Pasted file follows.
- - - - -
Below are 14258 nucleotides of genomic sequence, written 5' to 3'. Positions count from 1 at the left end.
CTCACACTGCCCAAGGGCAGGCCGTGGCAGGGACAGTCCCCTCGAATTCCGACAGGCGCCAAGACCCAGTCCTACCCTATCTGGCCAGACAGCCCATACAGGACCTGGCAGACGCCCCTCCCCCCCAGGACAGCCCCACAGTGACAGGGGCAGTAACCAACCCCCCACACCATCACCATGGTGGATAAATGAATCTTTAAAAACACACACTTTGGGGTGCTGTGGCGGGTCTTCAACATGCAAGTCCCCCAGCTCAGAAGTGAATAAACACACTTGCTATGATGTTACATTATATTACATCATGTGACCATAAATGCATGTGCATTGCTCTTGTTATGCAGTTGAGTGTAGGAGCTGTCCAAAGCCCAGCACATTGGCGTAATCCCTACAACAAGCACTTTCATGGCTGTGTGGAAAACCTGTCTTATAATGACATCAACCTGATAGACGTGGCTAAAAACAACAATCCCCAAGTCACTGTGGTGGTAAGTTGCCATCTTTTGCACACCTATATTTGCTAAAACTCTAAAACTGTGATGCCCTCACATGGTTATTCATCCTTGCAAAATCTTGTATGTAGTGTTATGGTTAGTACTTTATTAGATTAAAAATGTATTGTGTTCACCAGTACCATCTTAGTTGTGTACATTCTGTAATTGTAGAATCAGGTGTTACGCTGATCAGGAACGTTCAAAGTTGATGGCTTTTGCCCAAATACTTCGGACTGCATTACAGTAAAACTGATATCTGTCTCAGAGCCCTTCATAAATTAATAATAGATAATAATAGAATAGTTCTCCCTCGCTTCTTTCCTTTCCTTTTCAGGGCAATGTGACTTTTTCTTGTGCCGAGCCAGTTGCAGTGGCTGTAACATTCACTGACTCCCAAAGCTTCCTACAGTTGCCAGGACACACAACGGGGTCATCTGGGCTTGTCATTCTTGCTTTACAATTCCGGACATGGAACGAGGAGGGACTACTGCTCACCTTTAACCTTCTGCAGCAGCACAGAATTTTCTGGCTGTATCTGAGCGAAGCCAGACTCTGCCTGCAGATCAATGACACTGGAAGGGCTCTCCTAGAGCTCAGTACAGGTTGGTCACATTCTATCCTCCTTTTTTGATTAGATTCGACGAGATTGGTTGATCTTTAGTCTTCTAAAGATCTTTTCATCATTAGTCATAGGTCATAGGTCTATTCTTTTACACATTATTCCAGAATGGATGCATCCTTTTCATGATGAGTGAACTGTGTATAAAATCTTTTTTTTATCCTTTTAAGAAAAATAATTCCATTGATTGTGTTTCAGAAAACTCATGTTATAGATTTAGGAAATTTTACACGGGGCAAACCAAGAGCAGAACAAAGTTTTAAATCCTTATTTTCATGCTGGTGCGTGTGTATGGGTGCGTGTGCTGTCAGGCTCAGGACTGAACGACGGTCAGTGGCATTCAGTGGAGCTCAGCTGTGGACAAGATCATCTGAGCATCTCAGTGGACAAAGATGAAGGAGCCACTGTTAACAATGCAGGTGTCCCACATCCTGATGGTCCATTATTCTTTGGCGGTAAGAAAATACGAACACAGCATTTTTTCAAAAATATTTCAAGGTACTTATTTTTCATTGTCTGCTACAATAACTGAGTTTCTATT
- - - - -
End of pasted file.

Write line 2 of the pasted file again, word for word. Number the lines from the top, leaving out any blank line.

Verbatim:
CTCACACTGCCCAAGGGCAGGCCGTGGCAGGGACAGTCCCCTCGAATTCCGACAGGCGCCAAGACCCAGTCCTACCCTATCTGGCCAGACAGCCCATACAGGACCTGGCAGACGCCCCTCCCCCCCAGGACAGCCCCACAGTGACAGGGGCAGTAACCAACCCCCCACACCATCACCATGGTGGATAAATGAATCTTTAAAAACACACACTTTGGGGTGCTGTGGCGGGTCTTCAACATGCAAGTCCCCCAGCTCAGAAGTGAATAAACACACTTGCTATGATGTTACATTATATTACATCATGTGACCATAAATGCATGTGCATTGCTCTTGTTATGCAGTTGAGTGTAGGAGCTGTCCAAAGCCCAGCACATTGGCGTAATCCCTACAACAAGCACTTTCATGGCTGTGTGGAAAACCTGTCTTATAATGACATCAACCTGATAGACGTGGCTAAAAACAACAATCCCCAAGTCACTGTGGTGGTAAGTTGCCATCTTTTGCACACCTATATTTGCTAAAACTCTAAAACTGTGATGCCCTCACATGGTTATTCATCCTTGCAAAATCTTGTATGTAGTGTTATGGTTAGTACTTTATTAGATTAAAAATGTATTGTGTTCACCAGTACCATCTTAGTTGTGTACATTCTGTAATTGTAGAATCAGGTGTTACGCTGATCAGGAACGTTCAAAGTTGATGGCTTTTGCCCAAATACTTCGGACTGCATTACAGTAAAACTGATATCTGTCTCAGAGCCCTTCATAAATTAATAATAGATAATAATAGAATAGTTCTCCCTCGCTTCTTTCCTTTCCTTTTCAGGGCAATGTGACTTTTTCTTGTGCCGAGCCAGTTGCAGTGGCTGTAACATTCACTGACTCCCAAAGCTTCCTACAGTTGCCAGGACACACAACGGGGTCATCTGGGCTTGTCATTCTTGCTTTACAATTCCGGACATGGAACGAGGAGGGACTACTGCTCACCTTTAACCTTCTGCAGCAGCACAGAATTTTCTGGCTGTATCTGAGCGAAGCCAGACTCTGCCTGCAGATCAATGACACTGGAAGGGCTCTCCTAGAGCTCAGTACAGGTTGGTCACATTCTATCCTCCTTTTTTGATTAGATTCGACGAGATTGGTTGATCTTTAGTCTTCTAAAGATCTTTTCATCATTAGTCATAGGTCATAGGTCTATTCTTTTACACATTATTCCAGAATGGATGCATCCTTTTCATGATGAGTGAACTGTGTATAAAATCTTTTTTTTATCCTTTTAAGAAAAATAATTCCATTGATTGTGTTTCAGAAAACTCATGTTATAGATTTAGGAAATTTTACACGGGGCAAACCAAGAGCAGAACAAAGTTTTAAATCCTTATTTTCATGCTGGTGCGTGTGTATGGGTGCGTGTGCTGTCAGGCTCAGGACTGAACGACGGTCAGTGGCATTCAGTGGAGCTCAGCTGTGGACAAGATCATCTGAGCATCTCAGTGGACAAAGATGAAGGAGCCACTGTTAACAATGCAGGTGTCCCACATCCTGATGGTCCATTATTCTTTGGCGGTAAGAAAATACGAACACAGCATTTTTTCAAAAATATTTCAAGGTACTTATTTTTCATTGTCTGCTACAATAACTGAGTTTCTATT